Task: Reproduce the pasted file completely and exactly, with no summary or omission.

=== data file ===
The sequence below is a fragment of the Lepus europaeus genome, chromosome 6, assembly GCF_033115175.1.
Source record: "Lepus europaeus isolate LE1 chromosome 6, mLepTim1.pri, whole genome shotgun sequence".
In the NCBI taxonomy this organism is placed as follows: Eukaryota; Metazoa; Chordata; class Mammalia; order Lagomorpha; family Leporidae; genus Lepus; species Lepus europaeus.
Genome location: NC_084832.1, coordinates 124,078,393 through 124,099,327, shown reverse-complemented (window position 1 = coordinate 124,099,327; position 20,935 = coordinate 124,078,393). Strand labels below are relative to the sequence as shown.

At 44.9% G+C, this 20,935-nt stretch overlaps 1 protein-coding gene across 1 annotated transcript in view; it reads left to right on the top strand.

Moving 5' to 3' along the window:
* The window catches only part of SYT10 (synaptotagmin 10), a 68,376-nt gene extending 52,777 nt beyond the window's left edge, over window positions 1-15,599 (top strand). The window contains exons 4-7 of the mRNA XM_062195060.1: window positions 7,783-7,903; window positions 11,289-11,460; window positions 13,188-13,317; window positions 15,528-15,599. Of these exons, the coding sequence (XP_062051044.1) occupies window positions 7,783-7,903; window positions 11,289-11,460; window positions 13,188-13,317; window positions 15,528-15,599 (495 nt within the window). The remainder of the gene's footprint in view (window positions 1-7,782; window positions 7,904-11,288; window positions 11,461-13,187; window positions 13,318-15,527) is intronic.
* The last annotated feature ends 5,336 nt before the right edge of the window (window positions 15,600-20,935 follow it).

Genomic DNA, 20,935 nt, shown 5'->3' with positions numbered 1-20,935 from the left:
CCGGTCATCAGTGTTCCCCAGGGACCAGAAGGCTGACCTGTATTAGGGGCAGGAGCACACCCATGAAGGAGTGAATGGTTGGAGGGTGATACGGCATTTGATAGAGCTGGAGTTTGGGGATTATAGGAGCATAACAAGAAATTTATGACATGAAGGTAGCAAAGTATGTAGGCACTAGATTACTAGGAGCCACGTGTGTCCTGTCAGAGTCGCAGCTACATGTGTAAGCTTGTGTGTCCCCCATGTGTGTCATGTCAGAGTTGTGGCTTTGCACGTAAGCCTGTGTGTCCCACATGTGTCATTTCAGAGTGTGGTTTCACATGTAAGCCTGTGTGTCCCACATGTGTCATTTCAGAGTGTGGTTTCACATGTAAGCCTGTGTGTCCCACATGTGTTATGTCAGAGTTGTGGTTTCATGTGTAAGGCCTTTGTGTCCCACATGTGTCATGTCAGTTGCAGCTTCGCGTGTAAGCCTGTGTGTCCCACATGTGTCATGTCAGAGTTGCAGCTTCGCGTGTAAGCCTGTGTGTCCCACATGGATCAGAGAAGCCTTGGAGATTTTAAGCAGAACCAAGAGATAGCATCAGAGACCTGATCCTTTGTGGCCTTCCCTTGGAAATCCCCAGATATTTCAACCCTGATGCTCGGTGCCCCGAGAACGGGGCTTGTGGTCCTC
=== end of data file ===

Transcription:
The sequence below is a fragment of the Lepus europaeus genome, chromosome 6, assembly GCF_033115175.1.
Source record: "Lepus europaeus isolate LE1 chromosome 6, mLepTim1.pri, whole genome shotgun sequence".
In the NCBI taxonomy this organism is placed as follows: Eukaryota; Metazoa; Chordata; class Mammalia; order Lagomorpha; family Leporidae; genus Lepus; species Lepus europaeus.
Genome location: NC_084832.1, coordinates 124,078,393 through 124,099,327, shown reverse-complemented (window position 1 = coordinate 124,099,327; position 20,935 = coordinate 124,078,393). Strand labels below are relative to the sequence as shown.

At 44.9% G+C, this 20,935-nt stretch overlaps 1 protein-coding gene across 1 annotated transcript in view; it reads left to right on the top strand.

Moving 5' to 3' along the window:
* The window catches only part of SYT10 (synaptotagmin 10), a 68,376-nt gene extending 52,777 nt beyond the window's left edge, over window positions 1-15,599 (top strand). The window contains exons 4-7 of the mRNA XM_062195060.1: window positions 7,783-7,903; window positions 11,289-11,460; window positions 13,188-13,317; window positions 15,528-15,599. Of these exons, the coding sequence (XP_062051044.1) occupies window positions 7,783-7,903; window positions 11,289-11,460; window positions 13,188-13,317; window positions 15,528-15,599 (495 nt within the window). The remainder of the gene's footprint in view (window positions 1-7,782; window positions 7,904-11,288; window positions 11,461-13,187; window positions 13,318-15,527) is intronic.
* The last annotated feature ends 5,336 nt before the right edge of the window (window positions 15,600-20,935 follow it).

Genomic DNA, 20,935 nt, shown 5'->3' with positions numbered 1-20,935 from the left:
CCGGTCATCAGTGTTCCCCAGGGACCAGAAGGCTGACCTGTATTAGGGGCAGGAGCACACCCATGAAGGAGTGAATGGTTGGAGGGTGATACGGCATTTGATAGAGCTGGAGTTTGGGGATTATAGGAGCATAACAAGAAATTTATGACATGAAGGTAGCAAAGTATGTAGGCACTAGATTACTAGGAGCCACGTGTGTCCTGTCAGAGTCGCAGCTACATGTGTAAGCTTGTGTGTCCCCCATGTGTGTCATGTCAGAGTTGTGGCTTTGCACGTAAGCCTGTGTGTCCCACATGTGTCATTTCAGAGTGTGGTTTCACATGTAAGCCTGTGTGTCCCACATGTGTCATTTCAGAGTGTGGTTTCACATGTAAGCCTGTGTGTCCCACATGTGTTATGTCAGAGTTGTGGTTTCATGTGTAAGGCCTTTGTGTCCCACATGTGTCATGTCAGTTGCAGCTTCGCGTGTAAGCCTGTGTGTCCCACATGTGTCATGTCAGAGTTGCAGCTTCGCGTGTAAGCCTGTGTGTCCCACATGGATCAGAGAAGCCTTGGAGATTTTAAGCAGAACCAAGAGATAGCATCAGAGACCTGATCCTTTGTGGCCTTCCCTTGGAAATCCCCAGATATTTCAACCCTGATGCTCGGTGCCCCGAGAACGGGGCTTGTGGTCCTC